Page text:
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Protecting your pet from Heat Stroke

Tanya’s dog Hannah,with her yellow ribbonWe all love the hot weather and the sunshine in Dublin  and it is great to be able to get out and about with our pets but we must be aware that heat stroke and dehydration is a real and serious issue in some dogs in the high temperatures. So far this summer we have seen many case of heat stroke in our Anicare pet hospitals.

 

In Palmerstown veterinary hospital we have had 2 serious cases of heat stroke in the last week.

Heat stroke is an emergency that requires immediate treatment. A dog’s normal temperature is in the region of 37.5 C. When a dog is suffering form heat stoke their body temperature can rise to 40-43 C. Because dogs do not sweat (except for a little through their foot pads!) they rely on panting to dissipate excess heat from their body. This panting becomes very inefficient when the outside temperature is similar to body temperature. Dogs with squashed up face: pugs/ pekingses/ sometimes cavaliers will often have difficulty cooling themselves effectively in the high temperatures. Underlying heart/breathing conditions will make a dog more prone to heat stroke.

Heat Stroke in dogs

Symptoms of heat stroke are:

  1. Panting excessively and difficulty breathing
  2. The tongue and the gums will appear a deep red
  3. The saliva is thick
  4. Your pet may vomit/ pass bloody diarrhoea.

If you suspect that your dog has heat stroke take your dog immediately to the vet. Anicares pet hospitals have branches in Palmerstown, Blanchardstown, Glasnevin, Clontarf and Santry.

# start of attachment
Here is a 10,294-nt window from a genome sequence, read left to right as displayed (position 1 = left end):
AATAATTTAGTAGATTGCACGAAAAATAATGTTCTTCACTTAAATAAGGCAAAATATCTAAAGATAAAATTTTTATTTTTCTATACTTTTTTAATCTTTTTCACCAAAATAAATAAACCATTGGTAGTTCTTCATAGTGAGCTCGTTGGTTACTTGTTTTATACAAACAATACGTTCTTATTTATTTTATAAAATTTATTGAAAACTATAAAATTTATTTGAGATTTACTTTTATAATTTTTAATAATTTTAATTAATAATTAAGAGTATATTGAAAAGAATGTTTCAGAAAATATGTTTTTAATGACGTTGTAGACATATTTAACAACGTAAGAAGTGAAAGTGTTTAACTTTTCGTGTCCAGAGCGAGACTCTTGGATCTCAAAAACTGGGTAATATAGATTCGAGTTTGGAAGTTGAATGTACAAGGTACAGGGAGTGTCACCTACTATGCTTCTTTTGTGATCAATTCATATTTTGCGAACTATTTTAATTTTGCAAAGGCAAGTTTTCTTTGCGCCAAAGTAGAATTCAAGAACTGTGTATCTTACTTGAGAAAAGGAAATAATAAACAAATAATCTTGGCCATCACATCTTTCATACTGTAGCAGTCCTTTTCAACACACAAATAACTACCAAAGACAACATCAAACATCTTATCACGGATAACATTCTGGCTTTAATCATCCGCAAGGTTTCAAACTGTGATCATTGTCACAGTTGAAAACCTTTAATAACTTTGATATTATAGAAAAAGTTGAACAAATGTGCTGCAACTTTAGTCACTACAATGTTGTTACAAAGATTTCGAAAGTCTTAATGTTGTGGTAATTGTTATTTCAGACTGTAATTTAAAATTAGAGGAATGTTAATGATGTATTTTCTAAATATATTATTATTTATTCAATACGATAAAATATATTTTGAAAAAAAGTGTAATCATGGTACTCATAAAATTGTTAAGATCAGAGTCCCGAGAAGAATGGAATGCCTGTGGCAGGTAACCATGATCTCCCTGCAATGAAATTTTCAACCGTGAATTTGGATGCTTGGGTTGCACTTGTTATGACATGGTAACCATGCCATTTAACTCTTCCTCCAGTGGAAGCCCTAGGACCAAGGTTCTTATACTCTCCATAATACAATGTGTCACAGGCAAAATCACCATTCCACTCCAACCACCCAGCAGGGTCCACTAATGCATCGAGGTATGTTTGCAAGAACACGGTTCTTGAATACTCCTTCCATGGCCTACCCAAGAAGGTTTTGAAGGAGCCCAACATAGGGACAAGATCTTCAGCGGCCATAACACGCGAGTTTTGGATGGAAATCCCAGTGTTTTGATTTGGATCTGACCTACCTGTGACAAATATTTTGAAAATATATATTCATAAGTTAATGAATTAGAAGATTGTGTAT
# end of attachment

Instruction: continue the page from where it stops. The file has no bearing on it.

Susan Barry, our vet in Palmerstown veterinary hospital, has some advice on how to bring down the dogs’s body temperature:

-          Bring your pet into a cold/ air-conditioned room.

-          Wrap up in towels that have been soaked in cold water

-          Hose down/ place in bath of cold water for no longer that 2 minutes

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Paula, our veterinary nurse in Palmerstown veterinary hospital, recommends:

-          Walk your pet only early morning or late in evening, avoid any exercise on the very hot days

-          If your pet is panting a lot after exercise, in the hot weather, hose them down/ wrap in cold water soaked towels.

-          Ensure plenty of water available to drink at all times

-          Add ice cubes to your pets water or freeze popsicles (treats or food) to cool them down

-          Never leave your pet in the car during daylight hours in the summer

-          In the garden ensure there is always access to a shaded area.

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But most importantly enjoy the heat and sunshine safely, from all of us at the PVH!

 

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